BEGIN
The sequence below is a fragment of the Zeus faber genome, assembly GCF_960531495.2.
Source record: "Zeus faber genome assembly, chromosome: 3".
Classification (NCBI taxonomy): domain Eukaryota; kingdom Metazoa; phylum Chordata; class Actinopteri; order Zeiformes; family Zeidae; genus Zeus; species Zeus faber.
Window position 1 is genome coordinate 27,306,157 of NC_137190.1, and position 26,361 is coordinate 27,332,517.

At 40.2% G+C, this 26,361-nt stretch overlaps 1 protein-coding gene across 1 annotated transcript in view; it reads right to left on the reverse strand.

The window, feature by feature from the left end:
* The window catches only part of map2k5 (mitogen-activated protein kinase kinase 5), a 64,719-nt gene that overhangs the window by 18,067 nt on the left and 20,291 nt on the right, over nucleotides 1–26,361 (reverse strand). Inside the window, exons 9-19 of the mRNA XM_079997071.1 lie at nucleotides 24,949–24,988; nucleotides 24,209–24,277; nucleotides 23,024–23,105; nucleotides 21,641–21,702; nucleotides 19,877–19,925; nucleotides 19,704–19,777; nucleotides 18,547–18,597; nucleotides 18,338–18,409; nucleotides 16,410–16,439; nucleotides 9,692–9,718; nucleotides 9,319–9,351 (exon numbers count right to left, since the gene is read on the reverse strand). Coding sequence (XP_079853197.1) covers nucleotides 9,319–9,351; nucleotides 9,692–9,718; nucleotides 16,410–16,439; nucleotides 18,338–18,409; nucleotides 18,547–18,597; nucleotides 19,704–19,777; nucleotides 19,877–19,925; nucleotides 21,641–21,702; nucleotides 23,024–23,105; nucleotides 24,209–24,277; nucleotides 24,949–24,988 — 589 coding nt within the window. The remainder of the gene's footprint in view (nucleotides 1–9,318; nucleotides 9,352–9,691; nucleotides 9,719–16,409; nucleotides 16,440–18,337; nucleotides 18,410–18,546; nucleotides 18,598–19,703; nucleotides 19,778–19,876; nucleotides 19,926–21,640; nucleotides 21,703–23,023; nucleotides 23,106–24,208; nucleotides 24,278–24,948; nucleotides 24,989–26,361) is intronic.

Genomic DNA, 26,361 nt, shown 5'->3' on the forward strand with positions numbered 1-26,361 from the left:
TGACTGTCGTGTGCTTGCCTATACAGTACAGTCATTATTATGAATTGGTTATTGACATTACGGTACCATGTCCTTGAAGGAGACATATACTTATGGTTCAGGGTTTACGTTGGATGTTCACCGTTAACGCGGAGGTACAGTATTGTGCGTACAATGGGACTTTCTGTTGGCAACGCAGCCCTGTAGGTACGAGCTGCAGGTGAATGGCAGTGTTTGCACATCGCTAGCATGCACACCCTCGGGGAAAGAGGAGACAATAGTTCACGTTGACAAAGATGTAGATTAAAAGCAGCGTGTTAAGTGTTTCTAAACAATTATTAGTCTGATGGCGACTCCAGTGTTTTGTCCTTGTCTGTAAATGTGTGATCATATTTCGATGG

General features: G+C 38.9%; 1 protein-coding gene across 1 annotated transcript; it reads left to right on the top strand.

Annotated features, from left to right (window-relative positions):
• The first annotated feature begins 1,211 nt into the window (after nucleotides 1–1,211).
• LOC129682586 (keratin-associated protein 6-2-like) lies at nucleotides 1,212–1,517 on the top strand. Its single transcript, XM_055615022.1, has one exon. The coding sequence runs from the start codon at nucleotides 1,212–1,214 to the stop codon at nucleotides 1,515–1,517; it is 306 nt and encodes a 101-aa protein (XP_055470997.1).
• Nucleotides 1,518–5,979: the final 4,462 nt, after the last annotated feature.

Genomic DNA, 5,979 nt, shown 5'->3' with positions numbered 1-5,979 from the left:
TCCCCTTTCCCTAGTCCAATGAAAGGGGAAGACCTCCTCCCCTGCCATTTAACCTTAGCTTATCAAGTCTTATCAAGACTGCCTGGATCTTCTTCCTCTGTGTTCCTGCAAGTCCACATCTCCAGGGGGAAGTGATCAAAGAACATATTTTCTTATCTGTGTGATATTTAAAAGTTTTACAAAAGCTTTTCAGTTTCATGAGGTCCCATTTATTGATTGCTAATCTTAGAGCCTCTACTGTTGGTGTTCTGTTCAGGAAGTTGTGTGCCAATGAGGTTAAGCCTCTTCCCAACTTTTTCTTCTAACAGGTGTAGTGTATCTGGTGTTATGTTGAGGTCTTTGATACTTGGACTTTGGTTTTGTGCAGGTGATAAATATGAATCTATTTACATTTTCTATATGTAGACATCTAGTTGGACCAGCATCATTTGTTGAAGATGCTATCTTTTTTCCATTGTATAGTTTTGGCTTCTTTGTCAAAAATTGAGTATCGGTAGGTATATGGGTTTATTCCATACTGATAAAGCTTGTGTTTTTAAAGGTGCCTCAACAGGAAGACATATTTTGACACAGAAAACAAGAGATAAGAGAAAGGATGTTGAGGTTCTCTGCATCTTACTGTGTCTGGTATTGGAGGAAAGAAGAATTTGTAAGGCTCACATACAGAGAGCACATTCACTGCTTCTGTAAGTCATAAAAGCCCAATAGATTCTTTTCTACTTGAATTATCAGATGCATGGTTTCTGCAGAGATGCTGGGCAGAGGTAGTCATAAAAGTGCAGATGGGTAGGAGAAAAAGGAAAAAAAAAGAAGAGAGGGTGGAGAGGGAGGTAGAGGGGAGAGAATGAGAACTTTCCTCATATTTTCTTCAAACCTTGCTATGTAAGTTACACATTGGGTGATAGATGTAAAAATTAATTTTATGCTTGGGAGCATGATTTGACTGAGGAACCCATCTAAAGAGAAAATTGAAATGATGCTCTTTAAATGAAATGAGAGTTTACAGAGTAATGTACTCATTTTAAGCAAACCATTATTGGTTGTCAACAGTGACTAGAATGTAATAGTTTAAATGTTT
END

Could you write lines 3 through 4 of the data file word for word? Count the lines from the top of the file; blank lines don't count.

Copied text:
Classification (NCBI taxonomy): domain Eukaryota; kingdom Metazoa; phylum Chordata; class Actinopteri; order Zeiformes; family Zeidae; genus Zeus; species Zeus faber.
Window position 1 is genome coordinate 27,306,157 of NC_137190.1, and position 26,361 is coordinate 27,332,517.